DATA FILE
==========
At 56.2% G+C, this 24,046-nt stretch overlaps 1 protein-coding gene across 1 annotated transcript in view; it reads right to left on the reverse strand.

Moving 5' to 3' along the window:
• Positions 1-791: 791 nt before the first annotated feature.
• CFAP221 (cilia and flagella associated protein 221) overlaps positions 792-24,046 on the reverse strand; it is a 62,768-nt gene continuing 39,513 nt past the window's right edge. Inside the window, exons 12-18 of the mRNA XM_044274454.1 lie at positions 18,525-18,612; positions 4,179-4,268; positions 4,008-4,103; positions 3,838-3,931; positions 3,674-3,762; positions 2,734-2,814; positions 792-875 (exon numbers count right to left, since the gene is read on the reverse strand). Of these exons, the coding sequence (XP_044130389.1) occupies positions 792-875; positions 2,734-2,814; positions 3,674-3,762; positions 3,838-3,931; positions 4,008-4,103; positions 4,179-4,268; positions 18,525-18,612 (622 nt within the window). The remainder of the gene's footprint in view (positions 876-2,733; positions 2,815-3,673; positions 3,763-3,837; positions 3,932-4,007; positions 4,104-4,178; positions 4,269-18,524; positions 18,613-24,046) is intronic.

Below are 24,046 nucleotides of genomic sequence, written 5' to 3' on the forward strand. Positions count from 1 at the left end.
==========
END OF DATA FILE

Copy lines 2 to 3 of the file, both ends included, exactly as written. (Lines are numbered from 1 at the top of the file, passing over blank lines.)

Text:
Moving 5' to 3' along the window:
• Positions 1-791: 791 nt before the first annotated feature.